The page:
|12/17/14 Pilot Iroshizuku Take-sumi and Fuyu-syogun inks, Caran d'Ache|
Museum water-soluble colored pencils, Canson XL 140 lb. paper
A couple of weeks ago when I reviewed several shows at the Bellevue Arts Museum, I mentioned that many art exhibits are not sketchable for various reasons. The current exhibit at the Seattle Asian Art Museum, “LiveOn: Mr.’s Japanese Neo-Pop,” would fall into that category.
Not only was it not sketchable; I don’t really know how to talk about it. The most startling work is a room full (and I mean literally full; there’s barely room to walk around) of what I will charitably call “stuff” – a lot of everyday life detritus. Piles and piles of old books, outdated appliances and electronics, cartons, broken furniture – a small mountain of stuff. Ultimately you come to realize that it’s a statement about the 2011 tsunami that devastated Japan. In another piece, a wall is covered with a montage of heartbreaking photographic images of the devastation. In another section of the exhibit are Mr.’s huge, colorful paintings inspired by manga and anime.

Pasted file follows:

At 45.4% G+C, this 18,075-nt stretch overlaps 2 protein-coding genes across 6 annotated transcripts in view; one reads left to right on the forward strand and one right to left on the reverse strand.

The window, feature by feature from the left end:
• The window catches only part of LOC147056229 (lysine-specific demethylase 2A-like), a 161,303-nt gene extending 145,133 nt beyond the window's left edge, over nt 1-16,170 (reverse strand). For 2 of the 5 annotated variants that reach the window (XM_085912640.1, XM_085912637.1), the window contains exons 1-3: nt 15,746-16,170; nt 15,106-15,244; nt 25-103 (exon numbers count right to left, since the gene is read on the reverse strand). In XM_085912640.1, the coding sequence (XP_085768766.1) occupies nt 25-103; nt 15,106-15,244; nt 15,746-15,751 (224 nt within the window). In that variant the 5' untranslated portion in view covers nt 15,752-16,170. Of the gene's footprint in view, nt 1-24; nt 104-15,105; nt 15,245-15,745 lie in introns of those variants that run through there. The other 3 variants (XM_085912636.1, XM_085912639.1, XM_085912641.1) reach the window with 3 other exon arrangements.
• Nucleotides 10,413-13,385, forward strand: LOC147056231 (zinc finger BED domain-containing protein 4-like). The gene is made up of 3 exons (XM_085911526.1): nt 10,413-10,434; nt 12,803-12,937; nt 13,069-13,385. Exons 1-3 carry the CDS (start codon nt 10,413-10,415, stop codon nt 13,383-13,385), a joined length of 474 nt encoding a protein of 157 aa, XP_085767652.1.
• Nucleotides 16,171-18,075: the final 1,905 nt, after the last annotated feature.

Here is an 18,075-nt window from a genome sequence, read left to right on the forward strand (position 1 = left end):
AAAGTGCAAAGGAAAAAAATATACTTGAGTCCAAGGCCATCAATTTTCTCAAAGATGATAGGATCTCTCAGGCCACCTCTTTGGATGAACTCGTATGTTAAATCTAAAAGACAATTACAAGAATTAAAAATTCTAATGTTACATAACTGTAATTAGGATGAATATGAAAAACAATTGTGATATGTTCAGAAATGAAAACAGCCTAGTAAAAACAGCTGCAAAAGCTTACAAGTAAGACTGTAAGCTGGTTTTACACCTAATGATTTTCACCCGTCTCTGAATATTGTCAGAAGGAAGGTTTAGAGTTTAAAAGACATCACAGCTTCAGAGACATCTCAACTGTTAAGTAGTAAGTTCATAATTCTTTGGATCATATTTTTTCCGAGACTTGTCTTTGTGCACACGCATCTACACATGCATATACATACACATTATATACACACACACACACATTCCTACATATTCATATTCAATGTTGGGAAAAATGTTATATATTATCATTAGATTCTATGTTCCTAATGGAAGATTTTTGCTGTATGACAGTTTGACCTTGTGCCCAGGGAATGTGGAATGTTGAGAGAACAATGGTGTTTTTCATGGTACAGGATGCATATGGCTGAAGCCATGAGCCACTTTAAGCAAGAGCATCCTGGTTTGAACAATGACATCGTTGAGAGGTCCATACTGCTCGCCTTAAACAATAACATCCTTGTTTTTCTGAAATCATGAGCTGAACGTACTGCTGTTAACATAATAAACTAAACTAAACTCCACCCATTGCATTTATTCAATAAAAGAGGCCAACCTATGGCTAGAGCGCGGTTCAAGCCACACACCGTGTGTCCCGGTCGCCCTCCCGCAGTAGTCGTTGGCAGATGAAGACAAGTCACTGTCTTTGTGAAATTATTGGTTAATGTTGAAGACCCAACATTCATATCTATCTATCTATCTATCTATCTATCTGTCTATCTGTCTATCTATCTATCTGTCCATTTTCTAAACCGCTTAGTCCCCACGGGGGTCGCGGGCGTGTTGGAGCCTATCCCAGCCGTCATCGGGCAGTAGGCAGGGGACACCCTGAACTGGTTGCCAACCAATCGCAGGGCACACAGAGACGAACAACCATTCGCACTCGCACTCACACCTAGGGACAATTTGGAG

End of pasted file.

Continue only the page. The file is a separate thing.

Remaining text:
I did find one thing to sketch. A 30-minute film called “Nobody Dies” produced by Mr. was being shown in a room that also displayed costumes and props that were used in the film. While Greg viewed it, I stood in back and sketched the costumes and props.
(We viewed this exhibit the same day that we visited the Starbucks Reserve Roastery, but I got so excited about that place that I forgot all about posting this sketch and the exhibit review!)